How, then, can activists secure real change? In order to make any progress, the entire debate needs to be reframed. As it stands, homosexual activity is viewed as detrimental to traditional lifestyles, and a threat to the fabric of society. Ultimately, gay rights and traditional notions of family are not mutually exclusive. Indeed, the protection of gay rights is a civil rights issue, akin to the fight against racism, sexism, or xenophobia. Intolerance should not be accepted as the status quo. George Bernard Shaw reminds us that “Though all society is founded on intolerance, all improvement is founded on tolerance”.
Is the current wave of perceived homophobia in Africa informed by bigotry? Undoubtedly, prejudice forms part of the explanation. But it is not the only factor contributing to the phenomenon, and simply naming and shaming perpetrators of anti-gay policies is not going to help the plight of gay people on the continent. The debate must be reframed. Additional perspectives need to be considered when deliberating on how to understand and tackle this issue, as simply accepting the view that homosexuality is antithetical to entrenched African tradition will ultimately do the discussion a disservice.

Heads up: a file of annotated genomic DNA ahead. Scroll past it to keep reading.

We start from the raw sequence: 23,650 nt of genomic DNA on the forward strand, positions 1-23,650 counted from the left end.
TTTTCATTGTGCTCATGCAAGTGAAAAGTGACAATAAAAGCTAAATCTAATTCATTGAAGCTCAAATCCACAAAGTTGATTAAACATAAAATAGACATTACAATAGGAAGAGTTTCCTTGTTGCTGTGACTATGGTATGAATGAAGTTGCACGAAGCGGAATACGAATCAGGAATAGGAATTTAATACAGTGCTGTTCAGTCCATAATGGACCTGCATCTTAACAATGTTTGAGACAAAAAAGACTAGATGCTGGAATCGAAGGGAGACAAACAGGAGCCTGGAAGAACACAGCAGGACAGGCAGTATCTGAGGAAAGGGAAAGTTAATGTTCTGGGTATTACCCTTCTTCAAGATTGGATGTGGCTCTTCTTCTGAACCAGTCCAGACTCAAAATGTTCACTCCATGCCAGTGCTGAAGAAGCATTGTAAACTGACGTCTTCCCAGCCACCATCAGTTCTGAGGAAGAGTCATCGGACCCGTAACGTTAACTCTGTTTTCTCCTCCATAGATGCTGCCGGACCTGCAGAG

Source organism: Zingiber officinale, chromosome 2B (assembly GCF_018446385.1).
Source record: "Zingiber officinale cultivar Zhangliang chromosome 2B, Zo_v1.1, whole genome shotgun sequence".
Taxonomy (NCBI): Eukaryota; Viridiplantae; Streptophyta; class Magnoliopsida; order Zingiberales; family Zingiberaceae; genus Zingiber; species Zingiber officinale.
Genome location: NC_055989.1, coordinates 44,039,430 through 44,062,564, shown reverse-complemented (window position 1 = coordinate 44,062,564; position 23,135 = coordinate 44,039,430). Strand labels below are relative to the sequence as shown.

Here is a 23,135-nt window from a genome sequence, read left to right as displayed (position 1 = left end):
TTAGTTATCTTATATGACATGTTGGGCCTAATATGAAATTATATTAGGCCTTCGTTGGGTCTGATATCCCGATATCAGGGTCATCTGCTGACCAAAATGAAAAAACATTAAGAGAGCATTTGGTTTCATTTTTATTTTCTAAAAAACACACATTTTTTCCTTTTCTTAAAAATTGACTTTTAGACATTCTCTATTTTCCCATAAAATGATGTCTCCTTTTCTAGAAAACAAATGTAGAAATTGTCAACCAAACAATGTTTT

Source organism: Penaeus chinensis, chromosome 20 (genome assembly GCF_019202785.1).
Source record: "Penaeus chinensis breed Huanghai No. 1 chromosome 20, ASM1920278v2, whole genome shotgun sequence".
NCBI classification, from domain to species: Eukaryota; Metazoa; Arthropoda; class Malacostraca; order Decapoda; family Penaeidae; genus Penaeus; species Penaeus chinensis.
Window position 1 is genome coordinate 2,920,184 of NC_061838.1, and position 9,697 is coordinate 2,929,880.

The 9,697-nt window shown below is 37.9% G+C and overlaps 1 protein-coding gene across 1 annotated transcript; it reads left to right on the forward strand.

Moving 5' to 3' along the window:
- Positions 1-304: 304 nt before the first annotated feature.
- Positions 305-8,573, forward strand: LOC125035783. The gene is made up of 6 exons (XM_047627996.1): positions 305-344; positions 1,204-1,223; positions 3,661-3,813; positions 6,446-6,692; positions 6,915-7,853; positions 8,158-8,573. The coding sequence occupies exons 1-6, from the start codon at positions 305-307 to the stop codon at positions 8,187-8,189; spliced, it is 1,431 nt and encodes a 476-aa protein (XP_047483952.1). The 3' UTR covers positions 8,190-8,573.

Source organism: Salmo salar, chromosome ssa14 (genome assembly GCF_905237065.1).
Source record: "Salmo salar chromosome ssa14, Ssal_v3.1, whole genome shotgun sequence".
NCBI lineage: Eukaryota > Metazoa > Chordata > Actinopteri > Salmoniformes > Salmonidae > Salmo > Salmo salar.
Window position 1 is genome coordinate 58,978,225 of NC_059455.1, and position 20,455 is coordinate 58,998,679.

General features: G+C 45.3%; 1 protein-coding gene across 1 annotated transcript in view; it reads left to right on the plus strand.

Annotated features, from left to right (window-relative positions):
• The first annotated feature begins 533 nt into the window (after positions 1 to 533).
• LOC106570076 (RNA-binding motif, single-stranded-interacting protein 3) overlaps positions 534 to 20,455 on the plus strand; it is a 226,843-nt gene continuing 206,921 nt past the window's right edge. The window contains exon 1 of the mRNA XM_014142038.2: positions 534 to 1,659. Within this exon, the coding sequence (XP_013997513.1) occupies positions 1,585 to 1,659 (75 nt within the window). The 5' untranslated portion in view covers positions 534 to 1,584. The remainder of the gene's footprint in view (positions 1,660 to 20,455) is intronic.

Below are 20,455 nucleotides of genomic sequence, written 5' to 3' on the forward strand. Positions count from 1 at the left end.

As the tragic case of Zoliswa Nkonyana shows, the lives of innocent people are at stake.
By Lyndsey Duff, researcher at the Institute for Global Dialogue